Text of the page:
Estonians, of course, have quite a different view.
Eve Tarm, a Tallinn journalist, says Estonians see the military as an occupying army that ruthlessly seized their country in 1940. She feels sympathy for the individual service members but sees no reason why her now-independent country should genially host its oppressor.
"The army is a burden," she says. "We have to get those guys out. The aim of Soviet rule was to destroy the country, to try to assimilate Estonians into Soviet people or bring into Estonia so many immigrants it would become part of the empire.
"On a human level I feel sorry for the guys in the military, but on another level I just want them out."
It doesn't help matters that the Tallinn military personnel hands out business cards that celebrate 50 years of the Soviet navy in Tallinn. Nor does it help that a large statue of Lenin still stands in the naval base.
The military issue remains the most explosive problem facing the Commonwealth of Independent States, set up by the former republics of the Soviet Union.
Last month, Lithuanian border guards fired warning shots at a Soviet army convoy that crossed the border in defiance of Lithuanian orders.
Last week, Latvia's foreign minister, Janis Jurkans, complained that the Soviet army is "a threat to our political stability and is a threat to our economy. . . . This is a modern army which last year participated in two bloody military campaigns against Latvia and Lithuania."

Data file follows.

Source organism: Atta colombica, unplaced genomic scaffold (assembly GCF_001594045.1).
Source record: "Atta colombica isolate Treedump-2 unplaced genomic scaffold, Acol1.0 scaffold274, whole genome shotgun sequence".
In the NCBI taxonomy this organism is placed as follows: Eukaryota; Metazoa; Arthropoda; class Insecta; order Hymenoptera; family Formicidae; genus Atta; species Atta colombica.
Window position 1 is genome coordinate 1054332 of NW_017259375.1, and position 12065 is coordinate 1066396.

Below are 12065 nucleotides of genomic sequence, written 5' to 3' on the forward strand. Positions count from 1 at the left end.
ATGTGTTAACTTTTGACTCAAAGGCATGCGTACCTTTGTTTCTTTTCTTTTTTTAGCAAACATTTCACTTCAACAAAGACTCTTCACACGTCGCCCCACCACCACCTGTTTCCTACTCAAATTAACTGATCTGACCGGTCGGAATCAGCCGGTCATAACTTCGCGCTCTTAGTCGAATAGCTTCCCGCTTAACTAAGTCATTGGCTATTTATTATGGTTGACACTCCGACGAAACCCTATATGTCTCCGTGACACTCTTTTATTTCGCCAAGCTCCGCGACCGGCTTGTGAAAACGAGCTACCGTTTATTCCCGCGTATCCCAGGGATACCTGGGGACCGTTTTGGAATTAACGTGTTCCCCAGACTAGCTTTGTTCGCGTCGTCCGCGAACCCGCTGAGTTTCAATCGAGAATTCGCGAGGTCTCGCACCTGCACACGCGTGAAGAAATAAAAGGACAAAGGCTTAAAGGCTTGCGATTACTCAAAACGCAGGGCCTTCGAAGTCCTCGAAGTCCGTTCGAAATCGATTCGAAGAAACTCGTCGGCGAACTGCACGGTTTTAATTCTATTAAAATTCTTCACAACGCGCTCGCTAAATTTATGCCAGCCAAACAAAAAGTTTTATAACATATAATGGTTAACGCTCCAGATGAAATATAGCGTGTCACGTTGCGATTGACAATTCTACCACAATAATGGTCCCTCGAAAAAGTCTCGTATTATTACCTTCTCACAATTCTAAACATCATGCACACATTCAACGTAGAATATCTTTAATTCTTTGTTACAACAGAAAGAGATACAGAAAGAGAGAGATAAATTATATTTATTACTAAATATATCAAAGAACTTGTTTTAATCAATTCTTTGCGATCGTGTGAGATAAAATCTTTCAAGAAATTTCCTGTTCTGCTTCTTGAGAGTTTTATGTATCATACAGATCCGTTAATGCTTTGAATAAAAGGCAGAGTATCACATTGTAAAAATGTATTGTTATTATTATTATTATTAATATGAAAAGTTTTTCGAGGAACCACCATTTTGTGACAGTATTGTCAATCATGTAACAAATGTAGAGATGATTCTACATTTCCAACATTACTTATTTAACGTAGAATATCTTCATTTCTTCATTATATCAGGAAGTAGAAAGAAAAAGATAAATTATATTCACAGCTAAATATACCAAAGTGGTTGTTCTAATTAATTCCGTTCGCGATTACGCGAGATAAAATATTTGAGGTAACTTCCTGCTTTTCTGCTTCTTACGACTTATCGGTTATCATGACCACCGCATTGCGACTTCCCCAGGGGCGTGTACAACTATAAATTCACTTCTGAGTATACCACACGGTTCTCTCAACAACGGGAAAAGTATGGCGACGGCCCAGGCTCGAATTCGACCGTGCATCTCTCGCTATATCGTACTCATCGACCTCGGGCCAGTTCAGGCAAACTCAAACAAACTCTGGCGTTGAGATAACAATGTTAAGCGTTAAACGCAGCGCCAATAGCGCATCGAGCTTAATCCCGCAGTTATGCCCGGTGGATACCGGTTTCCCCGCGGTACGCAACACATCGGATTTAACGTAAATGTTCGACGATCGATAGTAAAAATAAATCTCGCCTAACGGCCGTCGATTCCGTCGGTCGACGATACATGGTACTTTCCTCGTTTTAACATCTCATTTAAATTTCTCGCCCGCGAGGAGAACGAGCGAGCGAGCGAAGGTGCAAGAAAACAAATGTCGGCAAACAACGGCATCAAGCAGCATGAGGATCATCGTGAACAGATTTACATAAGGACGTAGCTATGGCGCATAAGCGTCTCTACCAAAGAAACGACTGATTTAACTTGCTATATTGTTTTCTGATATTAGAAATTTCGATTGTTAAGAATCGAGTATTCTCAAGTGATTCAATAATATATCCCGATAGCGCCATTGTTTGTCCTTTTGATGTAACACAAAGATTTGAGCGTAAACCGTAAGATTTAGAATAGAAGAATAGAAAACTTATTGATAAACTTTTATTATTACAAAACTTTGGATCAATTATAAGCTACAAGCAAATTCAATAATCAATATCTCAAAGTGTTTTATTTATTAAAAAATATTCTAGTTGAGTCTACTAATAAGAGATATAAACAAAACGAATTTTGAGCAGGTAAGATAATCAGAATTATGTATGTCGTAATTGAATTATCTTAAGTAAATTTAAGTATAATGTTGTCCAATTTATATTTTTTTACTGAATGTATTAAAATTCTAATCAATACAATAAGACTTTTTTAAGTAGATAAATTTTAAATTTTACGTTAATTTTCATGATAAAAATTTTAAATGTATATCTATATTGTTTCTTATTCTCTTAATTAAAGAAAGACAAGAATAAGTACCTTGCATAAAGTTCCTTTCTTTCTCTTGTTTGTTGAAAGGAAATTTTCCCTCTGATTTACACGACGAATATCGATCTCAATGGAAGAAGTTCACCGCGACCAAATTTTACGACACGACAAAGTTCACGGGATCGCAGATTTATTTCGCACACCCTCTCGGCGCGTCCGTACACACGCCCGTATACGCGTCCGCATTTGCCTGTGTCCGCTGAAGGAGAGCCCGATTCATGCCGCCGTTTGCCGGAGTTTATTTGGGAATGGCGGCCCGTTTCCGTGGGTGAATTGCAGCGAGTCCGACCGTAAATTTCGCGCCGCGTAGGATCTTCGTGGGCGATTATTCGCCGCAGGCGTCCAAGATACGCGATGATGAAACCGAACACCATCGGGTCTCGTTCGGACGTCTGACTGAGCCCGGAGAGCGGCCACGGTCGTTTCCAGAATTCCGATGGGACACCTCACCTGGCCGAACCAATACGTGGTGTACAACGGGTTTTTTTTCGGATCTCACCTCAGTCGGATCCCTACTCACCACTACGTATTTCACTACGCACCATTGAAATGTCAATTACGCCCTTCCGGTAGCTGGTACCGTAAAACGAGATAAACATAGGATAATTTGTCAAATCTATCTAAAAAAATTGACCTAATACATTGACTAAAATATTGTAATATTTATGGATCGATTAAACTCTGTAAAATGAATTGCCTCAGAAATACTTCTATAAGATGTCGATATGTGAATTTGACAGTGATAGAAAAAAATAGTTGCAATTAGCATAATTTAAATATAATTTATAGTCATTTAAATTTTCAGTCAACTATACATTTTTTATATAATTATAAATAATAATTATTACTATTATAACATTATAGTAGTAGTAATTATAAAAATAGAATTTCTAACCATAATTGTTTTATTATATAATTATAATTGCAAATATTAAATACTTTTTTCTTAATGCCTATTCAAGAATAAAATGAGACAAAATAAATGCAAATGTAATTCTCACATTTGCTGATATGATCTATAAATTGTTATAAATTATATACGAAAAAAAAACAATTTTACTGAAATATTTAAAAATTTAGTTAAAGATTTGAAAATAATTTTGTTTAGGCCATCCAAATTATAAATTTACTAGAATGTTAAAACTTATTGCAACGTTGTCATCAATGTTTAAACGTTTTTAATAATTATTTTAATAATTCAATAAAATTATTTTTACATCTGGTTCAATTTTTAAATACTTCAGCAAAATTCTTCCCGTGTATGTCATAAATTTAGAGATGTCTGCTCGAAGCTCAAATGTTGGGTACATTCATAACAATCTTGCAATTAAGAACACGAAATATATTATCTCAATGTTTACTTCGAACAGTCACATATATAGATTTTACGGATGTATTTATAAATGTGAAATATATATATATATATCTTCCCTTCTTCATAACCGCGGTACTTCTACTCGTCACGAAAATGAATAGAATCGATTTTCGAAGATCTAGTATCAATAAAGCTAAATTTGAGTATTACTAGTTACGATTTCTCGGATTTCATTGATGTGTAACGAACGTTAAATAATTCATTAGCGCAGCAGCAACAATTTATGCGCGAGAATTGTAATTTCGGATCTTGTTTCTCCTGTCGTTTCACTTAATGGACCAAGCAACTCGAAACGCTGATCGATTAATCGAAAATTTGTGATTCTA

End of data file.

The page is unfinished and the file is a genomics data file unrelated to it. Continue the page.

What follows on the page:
Only Russia and Kazakhstan are seeking to preserve a united army that would serve the entire commonwealth.
Until recently, the soldiers themselves were fairly silent. Then, nearly two weeks ago, they sent delegates to Moscow, hoping to protect themselves by forming their own political movement.
Like the officers in Tallinn, those meeting in Moscow were yearning for a unified military, for life largely as they have known it. Most of all, they want to know who they are.
"We all are loyal to the peoples of the former Soviet Union," says Lt. Cmdr. Anatoly G. Derevyanko of the Tallinn base. "Now there is no Soviet Union. There is a Commonwealth of Independent States so we can't really say who we serve now."
Capt. Igor Baranjuk disagrees. He was the base's Communist Party officer until summer when Russian President Boris N. Yeltsin banned party activity in public institutions.
"If you asked me who I served in the past, I would say Russia," he says. "I feel I still serve Russia."
Commander Derevyanko changes his mind. "Like Igor said, I felt I served Russia," he says.
Captain Baranjuk, who has an office and paycheck but no job since it was abolished in the summer, took up Estonian politics and was elected to the Tallinn City Council. But he is afraid that under the new citizenship laws Estonia is considering, it will be difficult, if not impossible, for him to become a citizen.
He is Ukrainian, as is his wife. He hasn't been there in 25 years. But many Estonians don't accept someone like him, who doesn't speak Estonian, as a future citizen.
No one will say officially just how many Soviet troops are stationed in the Baltics. There have been estimates of 300,000. Western diplomats say not even the CIA knows how many are in Estonia.
Ms. Tarm, the Tallinn journalist, doesn't expect there will be any winners when the military question is finally sorted out.
"The collapse of an empire," she says, "is a big human tragedy."